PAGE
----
Defoe and the Whig Novel: A Reading of the Major Fiction

Defoe and the Whig Novel: A Reading of the Major Fiction

Defoe and the Whig Novel: A Reading of the Major Fiction

Defoe and the Whig Novel: A Reading of the Major Fiction


This study places Defoe’s major fiction squarely in the emerging Whig culture of the early eighteenth century. It offers an alternative to the view that Defoe is essentially a writer of criminal or adventure fiction and to the Marxist judgment that he extols individualism or derives his greatest inspiration from popular print culture. This study reads the novels as reflections of mainstream Whig social and political concerns, the same concerns Defoe revealed in his verse and expository writings before and after his major period of fiction writing, 1719-24.


When Ian Watt's The Rise of the Novel: Studies in Defoe, Richardson and Fielding appeared in 1957, many believed the last word had been said. That book promoted such terms as individualism, realism, capitalism, and middle class to unquestioned critical status in scholarship on the English novel. a host of studies followed in the wake of Watt’s titanic achievement.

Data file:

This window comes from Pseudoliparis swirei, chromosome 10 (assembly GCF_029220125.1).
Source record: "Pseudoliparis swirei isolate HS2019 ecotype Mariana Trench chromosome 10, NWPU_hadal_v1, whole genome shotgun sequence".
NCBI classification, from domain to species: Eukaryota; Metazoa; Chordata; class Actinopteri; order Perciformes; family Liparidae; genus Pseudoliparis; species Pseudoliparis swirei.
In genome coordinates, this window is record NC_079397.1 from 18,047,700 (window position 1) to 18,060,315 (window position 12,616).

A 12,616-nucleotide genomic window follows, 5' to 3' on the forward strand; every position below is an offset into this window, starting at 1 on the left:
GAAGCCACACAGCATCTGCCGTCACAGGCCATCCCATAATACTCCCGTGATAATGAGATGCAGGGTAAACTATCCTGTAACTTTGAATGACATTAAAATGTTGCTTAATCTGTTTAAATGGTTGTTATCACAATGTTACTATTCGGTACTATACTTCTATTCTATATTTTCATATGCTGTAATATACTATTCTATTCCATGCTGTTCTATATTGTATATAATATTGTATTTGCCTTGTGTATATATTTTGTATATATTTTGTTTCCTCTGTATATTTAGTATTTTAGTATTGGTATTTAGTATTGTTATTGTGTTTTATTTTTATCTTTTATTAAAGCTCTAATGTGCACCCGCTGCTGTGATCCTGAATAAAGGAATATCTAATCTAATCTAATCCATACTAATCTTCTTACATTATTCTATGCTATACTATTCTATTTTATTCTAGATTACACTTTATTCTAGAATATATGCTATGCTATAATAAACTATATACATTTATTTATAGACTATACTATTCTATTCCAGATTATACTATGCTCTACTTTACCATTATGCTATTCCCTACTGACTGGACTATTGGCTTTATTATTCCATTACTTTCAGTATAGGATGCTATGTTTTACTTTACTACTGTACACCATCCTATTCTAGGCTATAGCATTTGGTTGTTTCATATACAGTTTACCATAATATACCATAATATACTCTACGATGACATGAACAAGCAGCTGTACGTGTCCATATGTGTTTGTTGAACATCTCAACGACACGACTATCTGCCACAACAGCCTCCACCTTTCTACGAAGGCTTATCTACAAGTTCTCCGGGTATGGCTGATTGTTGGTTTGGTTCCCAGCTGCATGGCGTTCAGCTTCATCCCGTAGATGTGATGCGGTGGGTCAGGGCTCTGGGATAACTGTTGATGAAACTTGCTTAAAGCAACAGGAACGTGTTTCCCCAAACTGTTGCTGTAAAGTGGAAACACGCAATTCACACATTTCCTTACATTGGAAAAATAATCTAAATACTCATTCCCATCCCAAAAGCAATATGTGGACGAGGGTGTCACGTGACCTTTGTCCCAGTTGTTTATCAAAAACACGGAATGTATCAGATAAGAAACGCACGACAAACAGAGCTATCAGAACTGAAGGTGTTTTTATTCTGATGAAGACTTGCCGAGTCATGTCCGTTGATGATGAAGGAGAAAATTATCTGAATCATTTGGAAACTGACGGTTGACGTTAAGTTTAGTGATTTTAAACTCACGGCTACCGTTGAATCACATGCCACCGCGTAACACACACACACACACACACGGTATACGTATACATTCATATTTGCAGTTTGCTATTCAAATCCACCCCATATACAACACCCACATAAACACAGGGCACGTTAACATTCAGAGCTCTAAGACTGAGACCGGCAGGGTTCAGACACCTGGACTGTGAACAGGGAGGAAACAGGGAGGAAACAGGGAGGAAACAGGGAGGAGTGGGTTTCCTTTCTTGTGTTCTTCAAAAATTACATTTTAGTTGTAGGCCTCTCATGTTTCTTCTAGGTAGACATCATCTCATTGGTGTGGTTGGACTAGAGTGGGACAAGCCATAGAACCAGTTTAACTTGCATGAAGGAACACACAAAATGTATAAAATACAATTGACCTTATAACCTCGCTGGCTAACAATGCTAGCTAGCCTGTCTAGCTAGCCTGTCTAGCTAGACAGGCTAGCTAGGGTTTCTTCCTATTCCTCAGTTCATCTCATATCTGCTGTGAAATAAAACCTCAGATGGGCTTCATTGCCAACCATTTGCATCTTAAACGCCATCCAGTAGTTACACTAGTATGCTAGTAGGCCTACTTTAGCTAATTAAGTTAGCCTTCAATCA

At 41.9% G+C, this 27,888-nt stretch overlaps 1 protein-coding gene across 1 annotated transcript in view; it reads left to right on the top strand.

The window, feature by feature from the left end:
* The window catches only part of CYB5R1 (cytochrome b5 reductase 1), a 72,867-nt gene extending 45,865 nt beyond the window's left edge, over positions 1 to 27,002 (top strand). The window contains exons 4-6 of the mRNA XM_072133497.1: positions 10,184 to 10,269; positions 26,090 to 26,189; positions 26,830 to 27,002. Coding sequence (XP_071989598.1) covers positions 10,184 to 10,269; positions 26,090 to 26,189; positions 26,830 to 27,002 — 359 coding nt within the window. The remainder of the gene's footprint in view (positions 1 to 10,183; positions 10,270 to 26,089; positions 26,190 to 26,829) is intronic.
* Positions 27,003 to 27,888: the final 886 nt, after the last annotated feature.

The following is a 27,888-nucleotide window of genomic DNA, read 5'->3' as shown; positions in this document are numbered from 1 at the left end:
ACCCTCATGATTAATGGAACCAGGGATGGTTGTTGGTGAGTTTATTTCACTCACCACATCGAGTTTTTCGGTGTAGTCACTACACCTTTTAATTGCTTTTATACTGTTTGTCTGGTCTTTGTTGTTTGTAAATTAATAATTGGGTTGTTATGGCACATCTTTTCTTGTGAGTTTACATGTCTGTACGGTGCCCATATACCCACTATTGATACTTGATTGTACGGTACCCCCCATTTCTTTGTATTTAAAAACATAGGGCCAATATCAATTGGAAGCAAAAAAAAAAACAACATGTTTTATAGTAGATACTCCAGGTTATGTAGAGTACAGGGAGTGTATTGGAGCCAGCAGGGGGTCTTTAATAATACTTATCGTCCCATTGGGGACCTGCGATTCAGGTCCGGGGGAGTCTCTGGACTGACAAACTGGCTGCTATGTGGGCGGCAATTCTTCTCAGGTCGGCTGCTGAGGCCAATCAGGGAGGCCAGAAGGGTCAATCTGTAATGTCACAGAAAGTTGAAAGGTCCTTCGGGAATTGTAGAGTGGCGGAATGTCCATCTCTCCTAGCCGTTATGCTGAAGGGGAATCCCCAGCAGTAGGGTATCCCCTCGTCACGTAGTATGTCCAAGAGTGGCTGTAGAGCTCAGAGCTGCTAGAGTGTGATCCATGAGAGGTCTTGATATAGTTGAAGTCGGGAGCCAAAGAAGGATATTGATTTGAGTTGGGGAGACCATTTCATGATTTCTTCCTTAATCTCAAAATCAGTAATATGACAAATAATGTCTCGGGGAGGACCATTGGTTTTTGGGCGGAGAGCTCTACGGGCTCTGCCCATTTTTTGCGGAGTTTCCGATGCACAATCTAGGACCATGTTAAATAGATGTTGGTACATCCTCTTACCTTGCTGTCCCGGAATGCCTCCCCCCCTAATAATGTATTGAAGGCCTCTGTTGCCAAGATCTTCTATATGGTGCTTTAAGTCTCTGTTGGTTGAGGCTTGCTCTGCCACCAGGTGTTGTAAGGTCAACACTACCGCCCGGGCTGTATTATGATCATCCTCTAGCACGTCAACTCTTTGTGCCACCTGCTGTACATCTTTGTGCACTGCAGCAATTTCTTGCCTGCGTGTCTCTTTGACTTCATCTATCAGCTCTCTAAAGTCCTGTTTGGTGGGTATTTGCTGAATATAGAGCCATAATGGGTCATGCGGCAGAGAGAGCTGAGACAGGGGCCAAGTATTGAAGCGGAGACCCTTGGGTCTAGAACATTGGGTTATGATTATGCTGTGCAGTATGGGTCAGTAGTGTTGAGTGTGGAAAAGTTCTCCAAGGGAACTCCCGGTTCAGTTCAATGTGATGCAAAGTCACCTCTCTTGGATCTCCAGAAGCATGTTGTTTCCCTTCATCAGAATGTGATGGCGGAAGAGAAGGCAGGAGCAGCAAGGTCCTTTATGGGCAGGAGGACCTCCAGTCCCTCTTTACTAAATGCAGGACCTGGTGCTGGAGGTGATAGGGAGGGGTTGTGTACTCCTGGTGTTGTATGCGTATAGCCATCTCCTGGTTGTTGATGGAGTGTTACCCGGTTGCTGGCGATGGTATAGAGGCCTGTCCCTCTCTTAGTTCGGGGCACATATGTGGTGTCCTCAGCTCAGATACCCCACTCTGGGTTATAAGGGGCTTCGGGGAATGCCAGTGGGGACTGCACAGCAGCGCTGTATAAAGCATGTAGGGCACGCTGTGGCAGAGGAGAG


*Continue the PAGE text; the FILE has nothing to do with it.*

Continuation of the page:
Watt began with the assumption that Defoe, Richardson, and Fielding were responsible for a new form, the realistic novel. His task was to discover what the “favourable conditions in the literary and social situation were” to allow this to happen.

In the present study, I accept Watt’s basic assumption that Defoe, Richardson, and Fielding mark a new direction in the novel, but I question some of his assumptions about individualist, capitalist, and middle-class origins. I differ from Watt by placing great importance on the rise of Whig culture in the seventeenth and eighteenth centuries. Whiggism as a culture, and only secondarily as a political force, was a key factor in providing both the social and formal requirements for innovations in the English novel.

The older novel forms continued to flourish in what I call the Tory novel, which sometimes is at odds with the newer Whig model and exerts influence in the development of the new form. the Tory line of fiction maintains many of the traditions of the ancient Greek novels of Chariton, Achilles Tatius, Xenophon of Ephesus, Longus, and Heliodorus. the tradition continues in the work of important women writers, such as Aphra Behn, Delarivière Manley, and Eliza Haywood. As Maximillian E. Novak has pointed out, Defoe looked down upon these Tory novelists for doing no more than “diverting the public.” This seems to indicate that Defoe made a distinction between his own fiction and that of his Tory predecessors. the Whig novel and the Tory novel are important subgenres that deserve to be distinguished from one another.

The distinction between these two brands of fiction can be seen, not only in terms of politics revealed in the novels, when political views are noted implicitly or explicitly, but mainly in terms of cul-

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